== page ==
Style-pedia: Mods Born at 60s
In the early-to-mid-1960s, the London Modernists known as the Mods were shaping and defining popular fashion for young British men while the trends for both changed more frequently than ever before in the history of fashion and would continue to do so throughout the decade. For the first time in the 19th Century, London, not Paris, was the center of the fashion world. The British Invasion didn’t stop with The Beatles. It swept into all parts of life, especially clothing.
Mod fashion came out of the youth subculture popularized in Great Britain during the 1960s. Mods in Britain were all about fashion and it was on the first modern cultural movements to emphasize special fashions for men and normalize men's interest in current fashions. Mod fashion was connected to specific designers like Mary Quant who can be credited with popularizing the mini-skirt (a fashion must-have for any Mod woman). These fashion trends started in London and were particularly represented on Carnaby Street. The look was not confined to certain elements but did place emphasis on bright, bold patterns and colors, jackets for men, go-go boots, and shorter skirts and hairstyles for women. The style strayed from its original lifestyle associations and took on a more trendy tone as it moved from the UK to the US with the British musical invasion. As a reaction to the Mod-look there were others who rejected that specific style and embraced the rock 'n' roll opposite to the mods. "Rockers" in Britain and "Greasers" and "Jocks" in the United States rejected this style and rebelled in their fashion choices by focusing on leather and jeans or a look rooted in athletics and a clean-cut style. Mod fashion reached the height of its popularity during the early to mid-sixties and was in decline by 1966 and 1967, making room for other style trends to take over.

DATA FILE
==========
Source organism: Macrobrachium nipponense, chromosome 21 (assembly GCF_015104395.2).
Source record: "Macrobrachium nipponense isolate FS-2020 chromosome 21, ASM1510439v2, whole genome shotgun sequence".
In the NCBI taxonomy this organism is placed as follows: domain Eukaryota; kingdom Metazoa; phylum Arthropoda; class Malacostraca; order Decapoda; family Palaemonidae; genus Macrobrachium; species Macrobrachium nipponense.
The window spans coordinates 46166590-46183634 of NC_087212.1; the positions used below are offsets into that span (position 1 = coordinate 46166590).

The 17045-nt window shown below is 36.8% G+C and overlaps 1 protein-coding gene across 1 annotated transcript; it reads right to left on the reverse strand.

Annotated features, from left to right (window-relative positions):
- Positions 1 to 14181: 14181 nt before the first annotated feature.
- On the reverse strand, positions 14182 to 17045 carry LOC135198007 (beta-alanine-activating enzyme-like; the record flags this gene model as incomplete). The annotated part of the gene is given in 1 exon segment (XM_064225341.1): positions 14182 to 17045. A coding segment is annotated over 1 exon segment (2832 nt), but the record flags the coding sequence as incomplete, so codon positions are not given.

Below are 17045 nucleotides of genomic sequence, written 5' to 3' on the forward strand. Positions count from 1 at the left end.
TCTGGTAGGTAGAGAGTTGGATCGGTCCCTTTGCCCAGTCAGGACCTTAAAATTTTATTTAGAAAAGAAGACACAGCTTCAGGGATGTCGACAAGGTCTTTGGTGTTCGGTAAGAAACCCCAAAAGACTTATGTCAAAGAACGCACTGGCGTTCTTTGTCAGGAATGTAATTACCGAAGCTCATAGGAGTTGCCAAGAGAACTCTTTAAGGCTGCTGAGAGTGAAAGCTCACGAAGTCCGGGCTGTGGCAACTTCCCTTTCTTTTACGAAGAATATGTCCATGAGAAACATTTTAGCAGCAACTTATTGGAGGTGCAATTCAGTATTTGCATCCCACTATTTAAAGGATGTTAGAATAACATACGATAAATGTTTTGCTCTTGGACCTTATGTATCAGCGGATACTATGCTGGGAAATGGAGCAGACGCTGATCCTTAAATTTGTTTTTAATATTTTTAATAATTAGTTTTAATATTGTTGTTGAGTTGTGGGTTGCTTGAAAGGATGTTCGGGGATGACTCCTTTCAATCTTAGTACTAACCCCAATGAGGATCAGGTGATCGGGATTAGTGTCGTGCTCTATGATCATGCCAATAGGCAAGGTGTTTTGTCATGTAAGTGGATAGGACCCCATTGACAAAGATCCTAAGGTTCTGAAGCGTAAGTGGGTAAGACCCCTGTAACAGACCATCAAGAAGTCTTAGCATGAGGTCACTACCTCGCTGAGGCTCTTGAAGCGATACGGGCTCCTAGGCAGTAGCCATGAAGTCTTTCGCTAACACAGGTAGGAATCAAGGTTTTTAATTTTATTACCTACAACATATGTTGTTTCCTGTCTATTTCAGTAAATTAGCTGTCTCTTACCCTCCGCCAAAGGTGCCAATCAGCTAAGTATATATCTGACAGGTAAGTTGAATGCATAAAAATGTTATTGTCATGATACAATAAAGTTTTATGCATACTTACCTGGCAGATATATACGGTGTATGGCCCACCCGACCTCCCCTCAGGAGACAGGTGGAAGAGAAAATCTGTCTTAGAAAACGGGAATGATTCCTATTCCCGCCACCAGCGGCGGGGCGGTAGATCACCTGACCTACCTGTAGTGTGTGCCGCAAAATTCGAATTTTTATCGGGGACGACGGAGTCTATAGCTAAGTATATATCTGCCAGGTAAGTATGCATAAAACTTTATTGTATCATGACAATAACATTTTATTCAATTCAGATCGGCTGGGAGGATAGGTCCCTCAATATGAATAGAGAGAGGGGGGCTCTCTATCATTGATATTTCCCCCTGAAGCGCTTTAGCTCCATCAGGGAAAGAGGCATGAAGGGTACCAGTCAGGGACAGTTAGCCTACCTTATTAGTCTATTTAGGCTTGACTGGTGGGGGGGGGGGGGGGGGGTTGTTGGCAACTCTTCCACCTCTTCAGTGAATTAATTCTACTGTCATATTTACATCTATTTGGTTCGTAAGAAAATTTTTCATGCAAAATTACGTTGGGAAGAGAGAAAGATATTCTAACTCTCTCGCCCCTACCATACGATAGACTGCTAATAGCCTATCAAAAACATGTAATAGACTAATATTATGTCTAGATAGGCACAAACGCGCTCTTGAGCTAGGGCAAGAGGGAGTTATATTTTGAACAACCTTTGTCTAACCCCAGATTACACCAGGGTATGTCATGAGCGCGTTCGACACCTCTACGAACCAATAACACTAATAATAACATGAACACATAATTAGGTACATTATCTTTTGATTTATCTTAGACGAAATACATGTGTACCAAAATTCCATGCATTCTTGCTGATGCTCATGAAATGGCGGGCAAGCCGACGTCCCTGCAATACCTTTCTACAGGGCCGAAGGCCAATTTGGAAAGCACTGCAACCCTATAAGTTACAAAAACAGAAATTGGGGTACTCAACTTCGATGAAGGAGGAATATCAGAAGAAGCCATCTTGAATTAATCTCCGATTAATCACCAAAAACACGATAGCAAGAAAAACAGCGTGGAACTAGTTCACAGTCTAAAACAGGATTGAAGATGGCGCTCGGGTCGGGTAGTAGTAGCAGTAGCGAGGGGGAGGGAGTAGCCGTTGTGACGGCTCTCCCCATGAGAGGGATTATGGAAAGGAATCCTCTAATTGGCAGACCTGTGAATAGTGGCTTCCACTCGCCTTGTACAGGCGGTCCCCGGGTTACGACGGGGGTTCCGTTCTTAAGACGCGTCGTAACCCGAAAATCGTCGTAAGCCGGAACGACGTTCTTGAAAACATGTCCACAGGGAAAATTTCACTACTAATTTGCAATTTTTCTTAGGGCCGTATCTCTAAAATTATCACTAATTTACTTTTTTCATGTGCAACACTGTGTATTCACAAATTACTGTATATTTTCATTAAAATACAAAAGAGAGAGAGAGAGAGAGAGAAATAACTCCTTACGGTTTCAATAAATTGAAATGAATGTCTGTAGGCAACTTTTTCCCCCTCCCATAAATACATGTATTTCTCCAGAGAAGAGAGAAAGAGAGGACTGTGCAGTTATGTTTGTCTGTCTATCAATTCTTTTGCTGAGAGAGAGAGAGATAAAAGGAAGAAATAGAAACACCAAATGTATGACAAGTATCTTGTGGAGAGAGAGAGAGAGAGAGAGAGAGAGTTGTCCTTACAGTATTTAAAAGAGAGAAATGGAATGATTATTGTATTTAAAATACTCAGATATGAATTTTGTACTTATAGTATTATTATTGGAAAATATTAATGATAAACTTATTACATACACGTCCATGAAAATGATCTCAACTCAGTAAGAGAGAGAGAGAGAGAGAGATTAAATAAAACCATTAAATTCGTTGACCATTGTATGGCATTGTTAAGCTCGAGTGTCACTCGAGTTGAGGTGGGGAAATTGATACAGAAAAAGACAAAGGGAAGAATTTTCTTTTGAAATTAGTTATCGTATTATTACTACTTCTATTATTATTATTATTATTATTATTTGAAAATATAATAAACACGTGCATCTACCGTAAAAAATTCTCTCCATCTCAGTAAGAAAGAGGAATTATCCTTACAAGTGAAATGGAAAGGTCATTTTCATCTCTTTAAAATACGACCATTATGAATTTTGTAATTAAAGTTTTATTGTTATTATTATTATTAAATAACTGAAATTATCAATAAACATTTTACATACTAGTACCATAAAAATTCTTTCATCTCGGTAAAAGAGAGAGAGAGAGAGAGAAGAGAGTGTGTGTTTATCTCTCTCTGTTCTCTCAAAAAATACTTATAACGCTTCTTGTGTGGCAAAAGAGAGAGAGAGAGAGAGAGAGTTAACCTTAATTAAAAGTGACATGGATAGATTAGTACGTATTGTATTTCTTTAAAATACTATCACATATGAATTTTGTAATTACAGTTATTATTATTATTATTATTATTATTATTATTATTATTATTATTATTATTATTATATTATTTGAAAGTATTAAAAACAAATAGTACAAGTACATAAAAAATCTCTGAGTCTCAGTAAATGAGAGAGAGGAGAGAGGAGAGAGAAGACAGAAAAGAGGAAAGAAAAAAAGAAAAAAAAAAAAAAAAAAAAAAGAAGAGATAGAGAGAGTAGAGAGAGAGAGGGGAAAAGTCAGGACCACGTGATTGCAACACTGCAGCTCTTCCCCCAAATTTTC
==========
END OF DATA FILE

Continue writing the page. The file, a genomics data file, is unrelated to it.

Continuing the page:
Mod fashion was slim fitting and featured bold geometric shapes. Color was also a key concern - the conservative greys, browns and pastels of the 1950s were replaced by bright, wild hues. In contrast to fashion trends of the past, these garments were mass-produced and affordable.
Mod, short for 'modern', refers to a youth lifestyle that emerged from London during the 1960s, and quickly spread to America, Europe and Australia. I have always wished the Mod style stuck around a little longer.